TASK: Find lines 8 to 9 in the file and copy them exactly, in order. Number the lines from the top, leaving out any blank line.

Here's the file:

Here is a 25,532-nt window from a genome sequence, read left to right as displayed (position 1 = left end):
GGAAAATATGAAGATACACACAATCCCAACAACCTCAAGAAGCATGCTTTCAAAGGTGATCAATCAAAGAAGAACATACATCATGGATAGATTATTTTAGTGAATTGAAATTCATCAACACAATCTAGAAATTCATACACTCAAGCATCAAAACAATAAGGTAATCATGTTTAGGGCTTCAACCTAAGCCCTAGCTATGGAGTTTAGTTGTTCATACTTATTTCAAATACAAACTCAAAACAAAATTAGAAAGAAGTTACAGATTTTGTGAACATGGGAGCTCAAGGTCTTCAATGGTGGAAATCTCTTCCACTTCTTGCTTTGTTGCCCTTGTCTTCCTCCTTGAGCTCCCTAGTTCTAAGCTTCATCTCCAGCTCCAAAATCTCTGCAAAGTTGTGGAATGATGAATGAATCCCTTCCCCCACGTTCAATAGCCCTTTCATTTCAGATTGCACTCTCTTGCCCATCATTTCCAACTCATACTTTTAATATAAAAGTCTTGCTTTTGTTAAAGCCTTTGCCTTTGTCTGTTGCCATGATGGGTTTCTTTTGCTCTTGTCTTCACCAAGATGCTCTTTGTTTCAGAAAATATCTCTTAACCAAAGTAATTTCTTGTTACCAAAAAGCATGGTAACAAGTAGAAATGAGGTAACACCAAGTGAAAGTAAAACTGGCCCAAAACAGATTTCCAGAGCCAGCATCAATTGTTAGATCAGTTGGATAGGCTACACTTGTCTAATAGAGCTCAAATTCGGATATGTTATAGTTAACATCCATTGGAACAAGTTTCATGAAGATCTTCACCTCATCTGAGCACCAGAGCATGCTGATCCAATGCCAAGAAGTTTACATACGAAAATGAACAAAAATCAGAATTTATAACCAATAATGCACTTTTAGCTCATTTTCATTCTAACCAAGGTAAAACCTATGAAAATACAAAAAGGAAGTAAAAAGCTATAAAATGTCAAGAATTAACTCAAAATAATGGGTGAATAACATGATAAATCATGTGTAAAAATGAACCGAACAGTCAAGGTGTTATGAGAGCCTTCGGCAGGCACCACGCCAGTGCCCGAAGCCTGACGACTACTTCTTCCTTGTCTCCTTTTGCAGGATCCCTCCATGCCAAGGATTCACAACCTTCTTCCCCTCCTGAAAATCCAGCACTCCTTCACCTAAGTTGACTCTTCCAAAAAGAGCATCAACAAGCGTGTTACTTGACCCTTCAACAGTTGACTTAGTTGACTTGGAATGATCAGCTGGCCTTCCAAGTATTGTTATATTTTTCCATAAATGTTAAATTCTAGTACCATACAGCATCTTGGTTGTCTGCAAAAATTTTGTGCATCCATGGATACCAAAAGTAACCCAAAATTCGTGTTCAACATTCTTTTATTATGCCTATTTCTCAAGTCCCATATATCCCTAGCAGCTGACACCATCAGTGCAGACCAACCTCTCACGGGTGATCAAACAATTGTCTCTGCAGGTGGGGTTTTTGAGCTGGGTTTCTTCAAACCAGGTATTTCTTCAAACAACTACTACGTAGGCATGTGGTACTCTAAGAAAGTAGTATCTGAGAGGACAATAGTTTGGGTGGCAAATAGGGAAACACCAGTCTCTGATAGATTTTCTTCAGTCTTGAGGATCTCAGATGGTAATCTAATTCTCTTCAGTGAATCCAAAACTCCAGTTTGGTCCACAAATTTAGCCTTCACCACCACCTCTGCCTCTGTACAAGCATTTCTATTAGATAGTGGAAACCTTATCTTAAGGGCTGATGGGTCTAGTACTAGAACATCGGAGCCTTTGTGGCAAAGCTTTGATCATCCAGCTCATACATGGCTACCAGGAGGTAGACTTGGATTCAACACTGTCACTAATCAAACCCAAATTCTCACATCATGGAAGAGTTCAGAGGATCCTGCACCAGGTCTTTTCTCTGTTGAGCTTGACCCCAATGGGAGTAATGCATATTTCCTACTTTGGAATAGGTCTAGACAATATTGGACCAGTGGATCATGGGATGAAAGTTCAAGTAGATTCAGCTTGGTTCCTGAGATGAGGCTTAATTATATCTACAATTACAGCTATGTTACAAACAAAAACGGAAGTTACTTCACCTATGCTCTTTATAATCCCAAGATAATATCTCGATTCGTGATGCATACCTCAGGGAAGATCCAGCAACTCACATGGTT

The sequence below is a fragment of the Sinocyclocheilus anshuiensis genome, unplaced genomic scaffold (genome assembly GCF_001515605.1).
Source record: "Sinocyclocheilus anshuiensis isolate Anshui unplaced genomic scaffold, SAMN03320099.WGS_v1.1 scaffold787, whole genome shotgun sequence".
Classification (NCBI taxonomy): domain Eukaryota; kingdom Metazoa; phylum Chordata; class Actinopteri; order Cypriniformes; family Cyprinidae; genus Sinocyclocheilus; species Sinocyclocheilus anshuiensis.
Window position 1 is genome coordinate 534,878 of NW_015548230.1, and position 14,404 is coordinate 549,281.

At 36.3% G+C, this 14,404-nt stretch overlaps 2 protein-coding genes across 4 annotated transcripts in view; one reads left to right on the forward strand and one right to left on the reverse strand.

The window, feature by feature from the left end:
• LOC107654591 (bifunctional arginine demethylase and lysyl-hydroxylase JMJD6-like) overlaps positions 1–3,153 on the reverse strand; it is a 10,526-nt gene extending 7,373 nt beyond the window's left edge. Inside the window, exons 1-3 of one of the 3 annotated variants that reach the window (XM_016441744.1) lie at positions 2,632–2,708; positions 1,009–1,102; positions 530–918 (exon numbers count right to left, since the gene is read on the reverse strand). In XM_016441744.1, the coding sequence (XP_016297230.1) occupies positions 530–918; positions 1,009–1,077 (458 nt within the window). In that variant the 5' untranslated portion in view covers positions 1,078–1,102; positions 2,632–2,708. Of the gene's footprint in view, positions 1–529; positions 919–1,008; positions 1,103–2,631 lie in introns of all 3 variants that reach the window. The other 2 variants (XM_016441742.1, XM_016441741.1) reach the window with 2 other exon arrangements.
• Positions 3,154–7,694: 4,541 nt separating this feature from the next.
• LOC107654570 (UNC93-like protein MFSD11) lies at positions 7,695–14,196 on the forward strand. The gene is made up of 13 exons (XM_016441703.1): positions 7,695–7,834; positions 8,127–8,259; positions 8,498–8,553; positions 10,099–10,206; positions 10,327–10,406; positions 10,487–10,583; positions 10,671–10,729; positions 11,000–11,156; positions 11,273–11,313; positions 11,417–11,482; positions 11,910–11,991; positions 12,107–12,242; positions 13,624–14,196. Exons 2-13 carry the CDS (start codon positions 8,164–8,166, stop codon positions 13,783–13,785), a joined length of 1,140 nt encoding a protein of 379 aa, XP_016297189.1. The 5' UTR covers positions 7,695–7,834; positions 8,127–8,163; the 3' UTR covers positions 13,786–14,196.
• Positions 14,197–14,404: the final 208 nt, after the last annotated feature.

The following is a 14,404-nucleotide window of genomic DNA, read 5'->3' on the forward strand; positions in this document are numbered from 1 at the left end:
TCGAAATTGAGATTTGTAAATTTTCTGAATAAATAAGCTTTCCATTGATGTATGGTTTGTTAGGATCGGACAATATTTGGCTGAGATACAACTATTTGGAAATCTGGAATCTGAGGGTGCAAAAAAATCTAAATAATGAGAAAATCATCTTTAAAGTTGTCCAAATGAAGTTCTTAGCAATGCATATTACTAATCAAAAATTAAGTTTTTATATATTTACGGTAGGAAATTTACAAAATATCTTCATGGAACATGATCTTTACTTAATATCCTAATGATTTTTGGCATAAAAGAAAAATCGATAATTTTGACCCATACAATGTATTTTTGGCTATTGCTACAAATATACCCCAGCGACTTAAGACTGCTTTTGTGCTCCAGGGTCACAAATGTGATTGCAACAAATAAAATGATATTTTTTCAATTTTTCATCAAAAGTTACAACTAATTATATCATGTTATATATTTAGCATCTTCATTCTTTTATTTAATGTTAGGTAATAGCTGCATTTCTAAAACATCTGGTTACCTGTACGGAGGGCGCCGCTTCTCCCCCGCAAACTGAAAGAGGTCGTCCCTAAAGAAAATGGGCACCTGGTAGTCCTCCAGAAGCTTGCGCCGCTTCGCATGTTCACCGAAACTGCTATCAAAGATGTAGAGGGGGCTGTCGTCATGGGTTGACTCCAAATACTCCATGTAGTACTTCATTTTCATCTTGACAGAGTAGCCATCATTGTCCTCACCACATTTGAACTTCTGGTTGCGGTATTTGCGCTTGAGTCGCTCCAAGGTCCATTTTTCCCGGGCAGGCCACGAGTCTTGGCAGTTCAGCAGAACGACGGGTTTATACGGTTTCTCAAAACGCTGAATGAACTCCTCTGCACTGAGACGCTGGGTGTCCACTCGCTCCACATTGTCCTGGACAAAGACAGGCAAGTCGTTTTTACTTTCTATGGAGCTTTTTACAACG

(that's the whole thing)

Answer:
The window, feature by feature from the left end:
• LOC107654591 (bifunctional arginine demethylase and lysyl-hydroxylase JMJD6-like) overlaps positions 1–3,153 on the reverse strand; it is a 10,526-nt gene extending 7,373 nt beyond the window's left edge. Inside the window, exons 1-3 of one of the 3 annotated variants that reach the window (XM_016441744.1) lie at positions 2,632–2,708; positions 1,009–1,102; positions 530–918 (exon numbers count right to left, since the gene is read on the reverse strand). In XM_016441744.1, the coding sequence (XP_016297230.1) occupies positions 530–918; positions 1,009–1,077 (458 nt within the window). In that variant the 5' untranslated portion in view covers positions 1,078–1,102; positions 2,632–2,708. Of the gene's footprint in view, positions 1–529; positions 919–1,008; positions 1,103–2,631 lie in introns of all 3 variants that reach the window. The other 2 variants (XM_016441742.1, XM_016441741.1) reach the window with 2 other exon arrangements.